For me, peak oil is our personal and collective call to power. This is the time when we truly find out what we can do when we collectively apply our genius and brilliance. I don’t believe that our collective response to crisis will be violence and disintegration, I believe our collective adaptability, creativity and ingenuity will come to the fore. The irony is that these survivalists who have the insight into the urgency of peak oil and who decide, in response, to head for the hills, are, ironically, most needed in the places where the rest of the people are, sharing their skills and their insights.

It is of course a natural human reaction to panic when faced with a potentially disastrous near future, and to want to preserve oneself above all others. Yet for me, it is an unethical position. There is no certainty about peak oil and climate change and how they will play out. Deffeyes may be right and we’ve already peaked, Skrebowski might be right that we have another 4 years, perhaps the 2015 -2020 folks have got it right. We don’t know how it will play out … will it be a gradual decline of recession, revival, recession, revival, will it be a sudden complete crash, will it be a gentle descent? We have no idea, but to me the survivalist creed is a distinctly antisocial and irresponsible one. It’s natural to panic, but beyond that panic we need a compassionate response, one that actually addresses the problem.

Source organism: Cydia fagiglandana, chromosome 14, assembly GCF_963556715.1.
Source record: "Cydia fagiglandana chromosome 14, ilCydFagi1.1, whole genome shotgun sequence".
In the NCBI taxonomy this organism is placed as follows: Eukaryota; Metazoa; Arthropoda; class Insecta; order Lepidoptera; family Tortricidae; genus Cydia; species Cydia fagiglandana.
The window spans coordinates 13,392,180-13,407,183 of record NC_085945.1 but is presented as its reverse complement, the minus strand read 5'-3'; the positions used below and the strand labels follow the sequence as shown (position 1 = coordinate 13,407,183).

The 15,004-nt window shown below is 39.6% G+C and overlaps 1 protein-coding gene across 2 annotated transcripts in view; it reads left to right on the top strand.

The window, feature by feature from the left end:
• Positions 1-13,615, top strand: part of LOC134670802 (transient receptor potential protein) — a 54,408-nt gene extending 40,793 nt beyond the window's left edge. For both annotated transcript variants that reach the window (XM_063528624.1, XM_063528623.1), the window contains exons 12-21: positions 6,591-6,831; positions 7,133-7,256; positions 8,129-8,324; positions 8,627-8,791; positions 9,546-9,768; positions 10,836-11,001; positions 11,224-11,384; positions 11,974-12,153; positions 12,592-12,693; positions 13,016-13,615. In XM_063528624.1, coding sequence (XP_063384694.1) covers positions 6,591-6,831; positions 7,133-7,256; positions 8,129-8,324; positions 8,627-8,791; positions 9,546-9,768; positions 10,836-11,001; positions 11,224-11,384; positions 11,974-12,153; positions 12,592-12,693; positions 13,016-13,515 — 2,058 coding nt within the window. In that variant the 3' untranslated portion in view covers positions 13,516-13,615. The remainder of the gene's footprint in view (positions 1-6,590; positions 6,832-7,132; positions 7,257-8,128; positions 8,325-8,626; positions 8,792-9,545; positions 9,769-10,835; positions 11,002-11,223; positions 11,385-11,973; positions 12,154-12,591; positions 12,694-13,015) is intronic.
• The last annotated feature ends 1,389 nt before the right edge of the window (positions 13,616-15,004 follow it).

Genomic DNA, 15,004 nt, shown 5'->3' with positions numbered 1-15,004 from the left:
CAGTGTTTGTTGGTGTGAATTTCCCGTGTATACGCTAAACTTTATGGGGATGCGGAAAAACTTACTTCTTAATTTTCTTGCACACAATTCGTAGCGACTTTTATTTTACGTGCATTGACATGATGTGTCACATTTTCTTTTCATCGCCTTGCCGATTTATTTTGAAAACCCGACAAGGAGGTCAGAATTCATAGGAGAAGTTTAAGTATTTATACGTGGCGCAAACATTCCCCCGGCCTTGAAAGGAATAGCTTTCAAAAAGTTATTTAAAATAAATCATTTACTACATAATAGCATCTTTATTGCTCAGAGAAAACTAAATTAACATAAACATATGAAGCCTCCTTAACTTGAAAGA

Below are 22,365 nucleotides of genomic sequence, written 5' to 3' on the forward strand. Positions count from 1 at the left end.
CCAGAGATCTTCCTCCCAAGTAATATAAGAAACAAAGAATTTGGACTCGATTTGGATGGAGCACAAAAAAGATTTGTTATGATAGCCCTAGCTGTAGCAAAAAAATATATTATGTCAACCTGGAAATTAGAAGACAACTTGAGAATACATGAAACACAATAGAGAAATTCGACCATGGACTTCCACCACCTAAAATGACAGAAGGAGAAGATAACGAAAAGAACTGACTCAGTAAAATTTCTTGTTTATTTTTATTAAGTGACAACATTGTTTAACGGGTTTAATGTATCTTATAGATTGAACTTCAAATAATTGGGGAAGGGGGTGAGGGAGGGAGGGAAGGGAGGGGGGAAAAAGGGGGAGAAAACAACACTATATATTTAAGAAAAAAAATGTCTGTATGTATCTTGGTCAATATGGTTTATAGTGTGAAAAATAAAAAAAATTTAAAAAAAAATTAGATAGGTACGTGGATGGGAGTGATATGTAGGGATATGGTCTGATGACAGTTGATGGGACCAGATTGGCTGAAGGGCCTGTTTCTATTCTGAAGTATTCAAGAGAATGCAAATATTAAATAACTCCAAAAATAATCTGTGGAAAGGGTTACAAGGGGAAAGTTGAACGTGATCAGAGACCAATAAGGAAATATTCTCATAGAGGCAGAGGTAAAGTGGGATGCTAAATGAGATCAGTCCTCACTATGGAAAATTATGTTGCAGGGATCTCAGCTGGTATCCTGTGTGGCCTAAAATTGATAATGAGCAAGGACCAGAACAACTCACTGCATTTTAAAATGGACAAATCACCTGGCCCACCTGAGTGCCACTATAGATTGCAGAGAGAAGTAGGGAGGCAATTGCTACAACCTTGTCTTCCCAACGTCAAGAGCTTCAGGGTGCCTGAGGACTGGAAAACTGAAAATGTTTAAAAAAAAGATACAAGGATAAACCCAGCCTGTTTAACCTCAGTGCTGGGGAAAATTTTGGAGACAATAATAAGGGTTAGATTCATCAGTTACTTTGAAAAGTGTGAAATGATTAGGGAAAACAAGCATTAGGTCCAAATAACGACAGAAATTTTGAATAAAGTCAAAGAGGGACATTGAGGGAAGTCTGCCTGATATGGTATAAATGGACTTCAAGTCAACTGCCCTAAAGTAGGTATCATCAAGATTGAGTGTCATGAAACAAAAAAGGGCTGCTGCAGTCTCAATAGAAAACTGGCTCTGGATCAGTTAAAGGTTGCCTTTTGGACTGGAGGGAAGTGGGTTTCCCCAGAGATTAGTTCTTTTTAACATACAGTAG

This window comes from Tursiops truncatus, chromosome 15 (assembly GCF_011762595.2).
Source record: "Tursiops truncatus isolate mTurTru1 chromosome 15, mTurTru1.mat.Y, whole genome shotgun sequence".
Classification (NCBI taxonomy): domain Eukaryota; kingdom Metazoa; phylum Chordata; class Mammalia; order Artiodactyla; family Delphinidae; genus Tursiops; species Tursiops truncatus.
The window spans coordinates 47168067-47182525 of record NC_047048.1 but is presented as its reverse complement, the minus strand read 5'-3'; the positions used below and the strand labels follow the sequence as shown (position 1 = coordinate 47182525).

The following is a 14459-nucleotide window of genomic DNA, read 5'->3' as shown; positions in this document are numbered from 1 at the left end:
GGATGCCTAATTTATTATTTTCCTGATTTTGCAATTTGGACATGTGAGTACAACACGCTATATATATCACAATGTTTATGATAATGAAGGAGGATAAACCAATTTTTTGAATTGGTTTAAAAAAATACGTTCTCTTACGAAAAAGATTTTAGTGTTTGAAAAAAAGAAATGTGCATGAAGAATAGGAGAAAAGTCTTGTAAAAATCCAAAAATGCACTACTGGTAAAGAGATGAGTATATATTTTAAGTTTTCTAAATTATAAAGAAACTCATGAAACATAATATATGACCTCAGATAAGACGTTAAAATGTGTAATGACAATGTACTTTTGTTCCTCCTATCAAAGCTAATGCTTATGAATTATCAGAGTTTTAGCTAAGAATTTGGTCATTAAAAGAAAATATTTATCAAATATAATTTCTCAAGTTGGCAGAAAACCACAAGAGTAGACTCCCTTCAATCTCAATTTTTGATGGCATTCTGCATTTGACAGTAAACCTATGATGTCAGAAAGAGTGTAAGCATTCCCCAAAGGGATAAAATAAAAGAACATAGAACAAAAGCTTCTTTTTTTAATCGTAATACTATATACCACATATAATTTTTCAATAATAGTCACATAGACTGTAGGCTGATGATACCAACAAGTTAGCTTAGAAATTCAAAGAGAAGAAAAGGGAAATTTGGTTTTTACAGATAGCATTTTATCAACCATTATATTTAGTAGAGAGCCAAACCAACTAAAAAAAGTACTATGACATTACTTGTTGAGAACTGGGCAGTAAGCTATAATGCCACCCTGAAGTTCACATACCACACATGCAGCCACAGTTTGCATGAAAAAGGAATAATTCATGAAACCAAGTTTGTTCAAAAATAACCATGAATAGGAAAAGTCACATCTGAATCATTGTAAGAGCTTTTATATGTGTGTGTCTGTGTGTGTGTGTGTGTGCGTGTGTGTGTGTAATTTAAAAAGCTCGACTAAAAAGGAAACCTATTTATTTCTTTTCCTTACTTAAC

survNowak forgets to mention the ‘g’ word. There he is, sat in his homestead, with his efficient woodstove, his 4 years worth of food, his extensive library and his large supply of firewood, while 2 miles down the road, people in the village are cold and hungry. He may be “not visible from the road”, but rural communities know everything that everyone is doing within their area. Will he sit at the gate with a gun? Will he place his survival above that of his fellow locals, or will he be prepared to shoot people to preserve his survival? This was the question that actually led me to return to a small town to begin trying to initiate an Energy Descent Action Plan. I didn’t feel that the remote living self sufficient dream was actually an ethical response to peak oil. Either we all pull through or none of us do.

Undoubtedly we have big choices to make, but the survivalists miss the point. If a society collapses there is really no place to hide. One family can’t do everything, especially a family who didn’t grow up doing these things. I lived in rural Ireland for years with one other family, grew food, chopped firewood, had a compost loo, built my house and so on, and when I became aware of peak oil, it actually drew me back to communities of people, rather than even further away. In a great article in the Permaculture Activist a few years ago called “A Second Challenge to the Movement”, Eric Stewart wrote that permaculture, and, I would argue, much of the ‘green’ movement, appears to have a built-in flaw. He wrote,